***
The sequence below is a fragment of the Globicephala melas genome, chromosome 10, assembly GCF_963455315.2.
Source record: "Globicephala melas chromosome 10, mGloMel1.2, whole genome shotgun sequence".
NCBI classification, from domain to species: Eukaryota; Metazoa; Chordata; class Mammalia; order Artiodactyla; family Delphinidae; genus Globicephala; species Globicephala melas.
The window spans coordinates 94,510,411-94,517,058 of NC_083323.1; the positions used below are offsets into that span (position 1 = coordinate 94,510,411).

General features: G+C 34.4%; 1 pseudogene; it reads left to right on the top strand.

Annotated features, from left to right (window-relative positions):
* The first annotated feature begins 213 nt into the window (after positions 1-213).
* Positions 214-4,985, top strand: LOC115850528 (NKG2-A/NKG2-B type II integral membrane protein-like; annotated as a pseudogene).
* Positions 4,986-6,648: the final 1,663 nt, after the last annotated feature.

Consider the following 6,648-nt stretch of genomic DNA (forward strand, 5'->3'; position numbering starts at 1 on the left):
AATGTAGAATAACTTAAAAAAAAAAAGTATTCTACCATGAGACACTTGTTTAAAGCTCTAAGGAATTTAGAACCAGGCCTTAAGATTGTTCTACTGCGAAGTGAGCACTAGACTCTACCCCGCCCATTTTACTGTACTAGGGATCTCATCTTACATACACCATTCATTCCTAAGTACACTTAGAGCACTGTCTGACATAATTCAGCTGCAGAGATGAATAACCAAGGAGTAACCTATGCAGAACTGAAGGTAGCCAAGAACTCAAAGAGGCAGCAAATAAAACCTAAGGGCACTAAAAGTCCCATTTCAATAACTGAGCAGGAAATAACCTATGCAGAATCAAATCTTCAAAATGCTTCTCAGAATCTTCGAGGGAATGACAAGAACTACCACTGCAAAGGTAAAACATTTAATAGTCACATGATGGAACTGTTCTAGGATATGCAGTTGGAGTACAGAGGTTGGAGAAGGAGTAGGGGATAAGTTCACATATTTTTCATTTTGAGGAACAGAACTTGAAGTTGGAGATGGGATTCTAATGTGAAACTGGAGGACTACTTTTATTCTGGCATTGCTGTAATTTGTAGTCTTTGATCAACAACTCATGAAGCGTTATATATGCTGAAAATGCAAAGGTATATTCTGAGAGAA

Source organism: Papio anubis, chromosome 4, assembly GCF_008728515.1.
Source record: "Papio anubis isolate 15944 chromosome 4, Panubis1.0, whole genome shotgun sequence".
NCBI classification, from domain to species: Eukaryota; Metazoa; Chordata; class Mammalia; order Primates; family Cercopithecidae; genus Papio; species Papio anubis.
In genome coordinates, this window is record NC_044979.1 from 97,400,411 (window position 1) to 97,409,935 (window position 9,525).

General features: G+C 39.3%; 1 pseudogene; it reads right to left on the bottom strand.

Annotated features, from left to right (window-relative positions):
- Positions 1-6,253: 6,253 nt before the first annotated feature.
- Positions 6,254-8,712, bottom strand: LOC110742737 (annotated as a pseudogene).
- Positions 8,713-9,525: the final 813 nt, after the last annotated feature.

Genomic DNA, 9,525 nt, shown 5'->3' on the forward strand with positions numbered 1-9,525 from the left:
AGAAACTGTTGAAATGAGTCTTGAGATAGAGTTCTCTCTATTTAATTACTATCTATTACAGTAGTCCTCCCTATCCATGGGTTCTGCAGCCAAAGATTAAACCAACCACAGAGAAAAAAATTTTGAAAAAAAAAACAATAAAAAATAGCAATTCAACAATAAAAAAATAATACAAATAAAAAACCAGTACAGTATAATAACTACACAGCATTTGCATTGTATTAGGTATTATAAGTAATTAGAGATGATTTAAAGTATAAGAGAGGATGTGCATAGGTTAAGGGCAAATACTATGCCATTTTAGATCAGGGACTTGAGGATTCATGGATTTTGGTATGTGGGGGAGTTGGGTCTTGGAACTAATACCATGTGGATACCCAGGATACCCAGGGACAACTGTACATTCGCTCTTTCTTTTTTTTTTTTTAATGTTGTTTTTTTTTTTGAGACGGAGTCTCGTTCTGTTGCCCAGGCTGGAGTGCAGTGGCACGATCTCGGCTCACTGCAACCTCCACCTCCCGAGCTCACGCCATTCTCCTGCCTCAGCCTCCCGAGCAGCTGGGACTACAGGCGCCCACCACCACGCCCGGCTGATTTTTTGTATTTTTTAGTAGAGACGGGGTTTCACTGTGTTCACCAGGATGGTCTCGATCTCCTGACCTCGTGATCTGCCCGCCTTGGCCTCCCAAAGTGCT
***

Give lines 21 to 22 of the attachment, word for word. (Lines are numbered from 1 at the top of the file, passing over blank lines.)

Genomic DNA, 9,525 nt, shown 5'->3' on the forward strand with positions numbered 1-9,525 from the left:
AGAAACTGTTGAAATGAGTCTTGAGATAGAGTTCTCTCTATTTAATTACTATCTATTACAGTAGTCCTCCCTATCCATGGGTTCTGCAGCCAAAGATTAAACCAACCACAGAGAAAAAAATTTTGAAAAAAAAAACAATAAAAAATAGCAATTCAACAATAAAAAAATAATACAAATAAAAAACCAGTACAGTATAATAACTACACAGCATTTGCATTGTATTAGGTATTATAAGTAATTAGAGATGATTTAAAGTATAAGAGAGGATGTGCATAGGTTAAGGGCAAATACTATGCCATTTTAGATCAGGGACTTGAGGATTCATGGATTTTGGTATGTGGGGGAGTTGGGTCTTGGAACTAATACCATGTGGATACCCAGGATACCCAGGGACAACTGTACATTCGCTCTTTCTTTTTTTTTTTTTAATGTTGTTTTTTTTTTTGAGACGGAGTCTCGTTCTGTTGCCCAGGCTGGAGTGCAGTGGCACGATCTCGGCTCACTGCAACCTCCACCTCCCGAGCTCACGCCATTCTCCTGCCTCAGCCTCCCGAGCAGCTGGGACTACAGGCGCCCACCACCACGCCCGGCTGATTTTTTGTATTTTTTAGTAGAGACGGGGTTTCACTGTGTTCACCAGGATGGTCTCGATCTCCTGACCTCGTGATCTGCCCGCCTTGGCCTCCCAAAGTGCT